Media Advisory October 20

University bestows two honorary doctorate

At the University of Waikato’s graduation ceremony at Claudelands Events Centre this Wednesday, October 22, Sir Dryden Thomas Spring and Warren Scotter will be awarded honorary doctorates. Sir Dryden’s honour is in recognition of his substantial contribution to the regional and national economy. Sir Dryden was born in Taranaki and bought his first farm at Walton, in the heart of the Waikato. He has spent many years working for some of New Zealand’s most important organisations and has also been active with a range of charitable and community organisations. Warren Scotter, a senior partner at Harkness Henry and a specialist in litigation, has had a long career in practice and in law administration. He has appeared in hundreds of cases, often counsel of choice for many serious assault and sexual abuse cases, frequently acting for the underdog. Mr Scotter has been president of the Waikato - Bay of Plenty District Law Society, chair of the High Court Practice Committee, chair of the society’s Complaints Committee, councillor of the New Zealand Law Society and a member of the New Zealand Law Society’s executive.

Scenes from a relationship a winner

A short story by University of Waikato English lecturer Dr Tracey Slaughter has won a major UK writing prize. Scenes of a long-term nature has won the 2014 Bridport Prize worth $10,000. Dr Slaughter is currently in London and was awarded her prize at a function on Saturday night. The story portrays random scenes from a marriage, all out of sequence and was written in the middle of a heavy teaching load, says Dr Slaughter, most of it coming together in a single afternoon. The idea came from a writing exercise she gave her creative writing students. The Bridport Prize was established in the UK in 1973 to encourage emerging writers and promote literary excellence. Dr Slaughter’s story will be published in the Bridport Prize 2014 anthology and read by leading London literary agents. The top 13 eligible stories from the competition are also submitted to the BBC National Short Story Award and The Sunday Times EFG Private Bank Short Story Award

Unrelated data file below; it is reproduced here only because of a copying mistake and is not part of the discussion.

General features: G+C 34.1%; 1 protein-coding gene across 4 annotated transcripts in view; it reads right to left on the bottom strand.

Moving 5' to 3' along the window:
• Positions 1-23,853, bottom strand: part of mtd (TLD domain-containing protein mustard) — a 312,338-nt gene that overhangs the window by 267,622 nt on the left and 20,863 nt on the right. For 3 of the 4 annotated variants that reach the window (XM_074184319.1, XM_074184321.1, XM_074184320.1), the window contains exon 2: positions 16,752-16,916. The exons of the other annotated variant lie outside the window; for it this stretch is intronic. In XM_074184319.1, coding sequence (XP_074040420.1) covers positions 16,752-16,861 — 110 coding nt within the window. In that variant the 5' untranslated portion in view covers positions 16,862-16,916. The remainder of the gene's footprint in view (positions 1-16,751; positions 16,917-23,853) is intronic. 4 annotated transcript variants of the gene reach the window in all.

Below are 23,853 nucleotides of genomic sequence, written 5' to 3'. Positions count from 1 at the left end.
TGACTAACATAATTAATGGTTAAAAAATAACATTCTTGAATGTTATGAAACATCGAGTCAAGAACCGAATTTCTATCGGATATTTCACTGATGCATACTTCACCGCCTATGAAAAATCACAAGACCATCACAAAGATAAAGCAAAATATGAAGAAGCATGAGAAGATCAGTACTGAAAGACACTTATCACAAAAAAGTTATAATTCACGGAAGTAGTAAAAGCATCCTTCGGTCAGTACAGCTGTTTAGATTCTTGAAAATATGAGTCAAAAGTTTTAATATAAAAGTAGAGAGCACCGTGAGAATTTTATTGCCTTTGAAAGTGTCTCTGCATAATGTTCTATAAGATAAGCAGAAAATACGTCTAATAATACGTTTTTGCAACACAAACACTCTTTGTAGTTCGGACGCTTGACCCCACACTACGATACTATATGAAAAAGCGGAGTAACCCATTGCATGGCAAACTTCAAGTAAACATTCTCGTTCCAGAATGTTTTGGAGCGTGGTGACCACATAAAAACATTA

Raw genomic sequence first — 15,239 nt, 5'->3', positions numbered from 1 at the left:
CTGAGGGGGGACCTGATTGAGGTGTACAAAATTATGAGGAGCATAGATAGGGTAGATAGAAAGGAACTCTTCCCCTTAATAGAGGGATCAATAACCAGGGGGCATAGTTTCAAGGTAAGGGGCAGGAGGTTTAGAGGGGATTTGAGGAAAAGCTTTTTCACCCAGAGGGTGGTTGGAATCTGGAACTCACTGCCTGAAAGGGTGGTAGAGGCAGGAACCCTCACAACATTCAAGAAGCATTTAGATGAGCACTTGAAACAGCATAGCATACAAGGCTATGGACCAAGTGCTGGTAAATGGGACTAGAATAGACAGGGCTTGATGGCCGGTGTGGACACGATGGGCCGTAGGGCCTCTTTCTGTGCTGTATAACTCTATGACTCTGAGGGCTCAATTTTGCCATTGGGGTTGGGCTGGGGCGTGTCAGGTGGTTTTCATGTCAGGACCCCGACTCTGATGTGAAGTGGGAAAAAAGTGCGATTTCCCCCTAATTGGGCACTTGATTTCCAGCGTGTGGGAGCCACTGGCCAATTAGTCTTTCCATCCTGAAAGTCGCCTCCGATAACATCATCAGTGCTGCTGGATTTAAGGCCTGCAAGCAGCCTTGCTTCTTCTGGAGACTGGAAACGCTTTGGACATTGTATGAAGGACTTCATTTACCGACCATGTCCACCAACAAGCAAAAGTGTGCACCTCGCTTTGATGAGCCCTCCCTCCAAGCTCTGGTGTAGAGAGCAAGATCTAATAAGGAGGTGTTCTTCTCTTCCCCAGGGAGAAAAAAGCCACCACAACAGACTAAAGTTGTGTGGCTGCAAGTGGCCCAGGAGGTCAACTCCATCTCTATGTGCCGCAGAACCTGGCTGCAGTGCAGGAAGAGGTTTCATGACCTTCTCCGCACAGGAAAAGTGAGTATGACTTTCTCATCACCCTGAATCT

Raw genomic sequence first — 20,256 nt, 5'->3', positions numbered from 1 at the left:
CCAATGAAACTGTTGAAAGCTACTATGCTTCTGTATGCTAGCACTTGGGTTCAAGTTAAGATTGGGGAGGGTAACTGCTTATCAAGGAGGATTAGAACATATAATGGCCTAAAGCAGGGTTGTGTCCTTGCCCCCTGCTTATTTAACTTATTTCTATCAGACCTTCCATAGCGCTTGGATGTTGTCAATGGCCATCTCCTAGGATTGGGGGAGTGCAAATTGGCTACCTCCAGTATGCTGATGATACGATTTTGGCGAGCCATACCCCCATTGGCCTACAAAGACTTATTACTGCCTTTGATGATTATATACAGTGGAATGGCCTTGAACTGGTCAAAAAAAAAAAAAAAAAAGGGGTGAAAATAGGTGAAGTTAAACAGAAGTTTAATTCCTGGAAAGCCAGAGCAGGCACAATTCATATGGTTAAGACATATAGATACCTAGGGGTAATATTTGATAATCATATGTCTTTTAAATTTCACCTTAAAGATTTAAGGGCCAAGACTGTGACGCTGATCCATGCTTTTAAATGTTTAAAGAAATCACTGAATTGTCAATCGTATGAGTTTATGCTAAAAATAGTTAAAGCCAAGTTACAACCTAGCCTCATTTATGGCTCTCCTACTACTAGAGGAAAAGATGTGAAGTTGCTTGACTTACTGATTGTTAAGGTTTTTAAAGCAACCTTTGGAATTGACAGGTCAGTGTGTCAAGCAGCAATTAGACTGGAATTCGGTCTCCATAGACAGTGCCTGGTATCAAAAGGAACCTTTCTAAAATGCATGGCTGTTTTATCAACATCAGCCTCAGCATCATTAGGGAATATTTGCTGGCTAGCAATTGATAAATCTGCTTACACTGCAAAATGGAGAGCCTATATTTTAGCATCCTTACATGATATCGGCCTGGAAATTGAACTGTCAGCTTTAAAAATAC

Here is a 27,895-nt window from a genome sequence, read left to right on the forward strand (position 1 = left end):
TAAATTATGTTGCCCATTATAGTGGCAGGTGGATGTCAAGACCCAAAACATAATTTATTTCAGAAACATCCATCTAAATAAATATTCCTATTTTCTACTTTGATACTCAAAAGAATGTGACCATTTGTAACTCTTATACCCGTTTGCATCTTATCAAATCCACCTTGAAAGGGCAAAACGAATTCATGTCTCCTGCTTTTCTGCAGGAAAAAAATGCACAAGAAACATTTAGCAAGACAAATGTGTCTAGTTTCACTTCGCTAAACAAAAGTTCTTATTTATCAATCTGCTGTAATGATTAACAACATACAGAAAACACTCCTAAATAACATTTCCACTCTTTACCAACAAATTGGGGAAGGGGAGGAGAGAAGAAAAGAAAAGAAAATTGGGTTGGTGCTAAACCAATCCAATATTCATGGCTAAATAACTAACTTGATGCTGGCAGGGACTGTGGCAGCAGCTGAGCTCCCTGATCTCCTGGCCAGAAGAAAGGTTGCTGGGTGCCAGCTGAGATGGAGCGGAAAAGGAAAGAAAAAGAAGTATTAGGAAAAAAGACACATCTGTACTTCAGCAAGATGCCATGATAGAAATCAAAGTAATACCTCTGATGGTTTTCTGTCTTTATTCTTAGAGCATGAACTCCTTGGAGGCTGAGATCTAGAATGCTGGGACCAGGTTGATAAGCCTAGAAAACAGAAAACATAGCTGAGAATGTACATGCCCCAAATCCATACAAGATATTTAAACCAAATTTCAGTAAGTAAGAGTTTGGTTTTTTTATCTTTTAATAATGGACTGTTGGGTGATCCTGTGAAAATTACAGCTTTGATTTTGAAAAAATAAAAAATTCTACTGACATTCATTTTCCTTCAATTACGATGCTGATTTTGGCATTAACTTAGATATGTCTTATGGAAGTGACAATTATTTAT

University to host historical garden tours

From cow paddock to botanical gem, the University of Waikato grounds have undergone a transformation in the past 50 years. To celebrate, the university is putting on 50th Anniversary Celebration Tours of its gardens and grounds led by Ron Lycette, the grounds supervisor from 1965-1979. Mr Lycette came to the university having previously worked at London's Kew Gardens. Mr Lycette says they started with an overall plan to impart education into the gardens, aiming for a succession of plants in family relationships to illustrate botanical diversity. Tours are free and are on Saturday 8 November, Sunday 9 November and Wednesday 12 November from 2pm-5pm. Mr Lycette will present a brief history of the background and development of the campus landscape, followed by a guided tour of the grounds and a high tea. A gold coin donation will go towards stage two of the Rongoa (Māori medicine) garden. Tours are limited to 30 people each, so registrations are essential. RSVP name and date choice to rsvp@waikato.ac.nz.

Our changing populations

When countries have low fertility rates, the burden of raising and educating children is reduced, and that means resources can be re-distributed into programmes for economic growth. It’s what visiting Harvard Professor David Bloom calls the “demographic dividend” and he’ll be talking about this and coping with ageing populations at a public lecture in Hamilton this week. Professor Bloom from the Harvard School of Public Health is Waikato University’s Golden Jubilee Distinguished Professor and is in New Zealand this month giving public lectures, meeting politicians and health sector workers, and working with Waikato University academics. The Hamilton lecture is on Tuesday, October 21, 6pm at the Academy of Performing Arts, Waikato University. Both lectures are free and open to the public.

Loud and Counted campaign a winner